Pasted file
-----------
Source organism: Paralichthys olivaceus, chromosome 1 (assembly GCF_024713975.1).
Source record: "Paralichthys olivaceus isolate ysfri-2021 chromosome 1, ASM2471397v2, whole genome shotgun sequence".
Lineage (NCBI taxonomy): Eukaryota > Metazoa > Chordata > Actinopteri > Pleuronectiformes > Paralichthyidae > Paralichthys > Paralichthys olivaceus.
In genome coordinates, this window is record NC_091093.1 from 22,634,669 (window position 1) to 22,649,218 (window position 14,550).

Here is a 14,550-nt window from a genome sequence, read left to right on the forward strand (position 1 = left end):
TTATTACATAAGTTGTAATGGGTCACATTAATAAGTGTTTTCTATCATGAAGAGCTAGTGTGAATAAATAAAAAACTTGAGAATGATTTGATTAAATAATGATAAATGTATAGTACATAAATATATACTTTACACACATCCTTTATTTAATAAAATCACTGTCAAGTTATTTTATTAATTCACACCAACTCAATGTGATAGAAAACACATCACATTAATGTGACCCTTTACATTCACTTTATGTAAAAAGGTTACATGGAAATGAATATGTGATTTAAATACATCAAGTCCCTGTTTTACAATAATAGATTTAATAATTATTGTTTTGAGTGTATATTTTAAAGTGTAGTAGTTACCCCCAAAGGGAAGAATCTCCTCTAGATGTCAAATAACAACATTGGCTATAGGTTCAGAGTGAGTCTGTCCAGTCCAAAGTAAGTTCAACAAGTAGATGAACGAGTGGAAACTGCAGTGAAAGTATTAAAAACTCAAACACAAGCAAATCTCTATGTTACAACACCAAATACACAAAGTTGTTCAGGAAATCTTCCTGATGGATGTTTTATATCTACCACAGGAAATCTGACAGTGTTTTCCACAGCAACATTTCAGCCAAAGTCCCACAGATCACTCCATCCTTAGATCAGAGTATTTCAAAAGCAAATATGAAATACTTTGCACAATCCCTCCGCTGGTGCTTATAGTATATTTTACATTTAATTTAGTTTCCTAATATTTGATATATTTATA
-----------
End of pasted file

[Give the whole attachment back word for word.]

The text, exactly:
Source organism: Paralichthys olivaceus, chromosome 1 (assembly GCF_024713975.1).
Source record: "Paralichthys olivaceus isolate ysfri-2021 chromosome 1, ASM2471397v2, whole genome shotgun sequence".
Lineage (NCBI taxonomy): Eukaryota > Metazoa > Chordata > Actinopteri > Pleuronectiformes > Paralichthyidae > Paralichthys > Paralichthys olivaceus.
In genome coordinates, this window is record NC_091093.1 from 22,634,669 (window position 1) to 22,649,218 (window position 14,550).

Here is a 14,550-nt window from a genome sequence, read left to right on the forward strand (position 1 = left end):
TTATTACATAAGTTGTAATGGGTCACATTAATAAGTGTTTTCTATCATGAAGAGCTAGTGTGAATAAATAAAAAACTTGAGAATGATTTGATTAAATAATGATAAATGTATAGTACATAAATATATACTTTACACACATCCTTTATTTAATAAAATCACTGTCAAGTTATTTTATTAATTCACACCAACTCAATGTGATAGAAAACACATCACATTAATGTGACCCTTTACATTCACTTTATGTAAAAAGGTTACATGGAAATGAATATGTGATTTAAATACATCAAGTCCCTGTTTTACAATAATAGATTTAATAATTATTGTTTTGAGTGTATATTTTAAAGTGTAGTAGTTACCCCCAAAGGGAAGAATCTCCTCTAGATGTCAAATAACAACATTGGCTATAGGTTCAGAGTGAGTCTGTCCAGTCCAAAGTAAGTTCAACAAGTAGATGAACGAGTGGAAACTGCAGTGAAAGTATTAAAAACTCAAACACAAGCAAATCTCTATGTTACAACACCAAATACACAAAGTTGTTCAGGAAATCTTCCTGATGGATGTTTTATATCTACCACAGGAAATCTGACAGTGTTTTCCACAGCAACATTTCAGCCAAAGTCCCACAGATCACTCCATCCTTAGATCAGAGTATTTCAAAAGCAAATATGAAATACTTTGCACAATCCCTCCGCTGGTGCTTATAGTATATTTTACATTTAATTTAGTTTCCTAATATTTGATATATTTATA